Indika’s dress code in School had its detractors more in fun than anything else. He was called ‘Redda’ because of his sarong attire. It was not unusual for school boys in their formative age at school to engage in mischief and make fun of others by shouting and hooting. This is something I never did – hooting at others. It is foreign to my bones. But others did. On one occasion while we were in the 3A class (1962) several school prefects walked down the corridor and were subject to shouts from some of my class mates. Indika was visibly annoyed when he heard the shout ‘Redda’ being directed at him. He came to the class and asked for those who shouted to own up. Nobody did. He then called me as he knew me to come to the Prefect’s room. He asked me (inside the Prefect’s room ) to name those who hooted. I refused though I knew who did it. I did not want to sneak in on my friends. I was reported to the then Vice – Principal Mr. Bogoda Premaratne who gave me a caning (for something I never did). But that is part of school life. No grudges. But what came out of this incident was more valuable. U.L.Kaluarachchi, school prefect and Rugger captain, came to the same class ‘3A’ and asked us all to wait in detention after school. He then during the detention period delivered a priceless talk on our moral obligations to ‘Respect Authority’.

School prefects were never loath to detain us or force us to write lines in punishment. The School Song was a favourite choice of topic to write lines on. But as Ajita Wijesundere pointed out the other day we were never called upon to write lines on the National Anthem.

Is Royal College more school centered than nation centered as some other schools are? Let others answer this question.

I have shared these thoughts on Indika Gunawardena in the wider context of school life because much of what I have said here has never been aired in public or reduced to writing. It may sound like a ‘warts and all’ write up of Indika. There is no intention of disrespect.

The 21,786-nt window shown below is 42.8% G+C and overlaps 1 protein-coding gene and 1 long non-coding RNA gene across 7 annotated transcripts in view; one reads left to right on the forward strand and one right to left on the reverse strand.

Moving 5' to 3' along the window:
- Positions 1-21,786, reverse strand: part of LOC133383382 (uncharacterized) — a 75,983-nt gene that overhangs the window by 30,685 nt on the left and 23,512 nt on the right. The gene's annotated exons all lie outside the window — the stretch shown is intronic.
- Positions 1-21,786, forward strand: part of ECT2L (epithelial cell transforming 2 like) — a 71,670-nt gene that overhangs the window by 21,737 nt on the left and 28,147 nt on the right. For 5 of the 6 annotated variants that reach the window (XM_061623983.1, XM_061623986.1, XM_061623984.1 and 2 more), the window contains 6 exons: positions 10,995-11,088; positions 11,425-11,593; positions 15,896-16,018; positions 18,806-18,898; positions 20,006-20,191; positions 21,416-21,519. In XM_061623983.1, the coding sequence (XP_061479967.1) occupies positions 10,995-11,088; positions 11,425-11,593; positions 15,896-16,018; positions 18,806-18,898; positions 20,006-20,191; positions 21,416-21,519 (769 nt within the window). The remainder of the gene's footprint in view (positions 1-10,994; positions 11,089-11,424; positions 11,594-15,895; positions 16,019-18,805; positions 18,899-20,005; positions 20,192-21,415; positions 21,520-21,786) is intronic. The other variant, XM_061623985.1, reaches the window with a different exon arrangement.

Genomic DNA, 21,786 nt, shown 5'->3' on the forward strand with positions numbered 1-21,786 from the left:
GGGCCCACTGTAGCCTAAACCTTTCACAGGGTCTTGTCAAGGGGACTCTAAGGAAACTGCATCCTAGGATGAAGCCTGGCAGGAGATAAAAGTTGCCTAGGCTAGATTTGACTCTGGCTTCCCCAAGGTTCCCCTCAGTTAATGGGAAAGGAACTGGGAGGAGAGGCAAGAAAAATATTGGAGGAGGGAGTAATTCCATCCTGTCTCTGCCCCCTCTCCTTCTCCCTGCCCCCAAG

Indika is a scion of the Gunawardena family from Boralugoda (in Avissawella, Sitawaka) which has left an indelible impression in the annals of politics in the country. May he rest in peace. May his sojourn in Samsara be short.

PHILIP & DINESHDinesh with his father Philip Gunawardene in a Mahajana Eksath Peramuna May Day procession in the late 1950s. P.H. William de Silva in national attire can be seen on the left of Phillip Gunawardena.  


Indika Gunawardena, former Cabinet Minister and MP passed away on September 14, 2015. He was 72. Indika, the eldest son of late MEP leader Philip Gunawardena was the brother of Dinesh Gunawardena MP (a member of the RC 1960 group). The family of Phillip and Kusuma Gunawardena had five children (four Boys and one Girl).  All four boys namely Indika, Prasanna, Dinesh and Gitanjana had their primary and secondary school education at Royal Primary School and Royal College respectively. 

 Three brothers Indika, Dinesh and Gitanjana became Members of Parliament and held Ministerial Portfolios. This is an unique record for one family. Both Indika and Dinesh were Cabinet Ministers. The other brother Prasanna Gunawardena (a member of the RC 1958 group) served as the Mayor of Colombo for some time.

Indika was born in India in 1943 (hence the name having an ‘India’ connotation) when his parents fled to India in 1942 after Phillip together with several other prominent left leaders escaped from Jail in Welikade having been imprisoned by the then British rulers in 1940 on grounds of suspicion of possible sabotaging of the allies war effort. At the outbreak of the Second World War, Nazi Germany and the Communist Soviet Union under Stalin had a non – aggression pact and leftists in British colonies were therefore suspect of colluding with the enemy. It was only after Germany’s attack on Russia commencing on June 22, 1941 that left wing leaders openly came out in support of the Allied war effort against the Axis powers.

Indika’s  mother the late Kusuma also entered Parliament (in 1948) like his father Phillip who was known as ‘the Lion of Boralugoda’, a pioneer of socialism in Sri Lanka and founder of the Lanka Sama Samaja Party (LSSP).

Obituary Notice: GUNAWARDENA – INDIKA (Former Cabinet Minister). Dearly beloved husband of Dr. Padmini Gunawardana, father of Diyath & Yasith, father-in-law of Thaslima, brother of Prasanna, Lakmali, Dinesh & Gitanjana, brother-in-law of Gamini, Shrimathi, Irangani, Subadhra & Tissa, passed away at the age of 72. Remains lie at residence in Boralugoda (Kosgama). Cremation at 5 p.m. on Thursday 17th at Boralugoda.

See also  …. …..



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Filed under historical interpretation, Left politics, life stories, parliamentary elections, political demonstrations, politIcal discourse, power politics, social justice, sri lankan society, unusual people, welfare & philanthophy, working class conditions, world affairs

One response to “The Borulagoda Gunawadenas via A Requiem for Indika Gunawardena

  1. The obit has one glaring error – it implies that Philip and other jailed LSSP leaders were released because they supported the war, like the CP.

    Wes ERVIN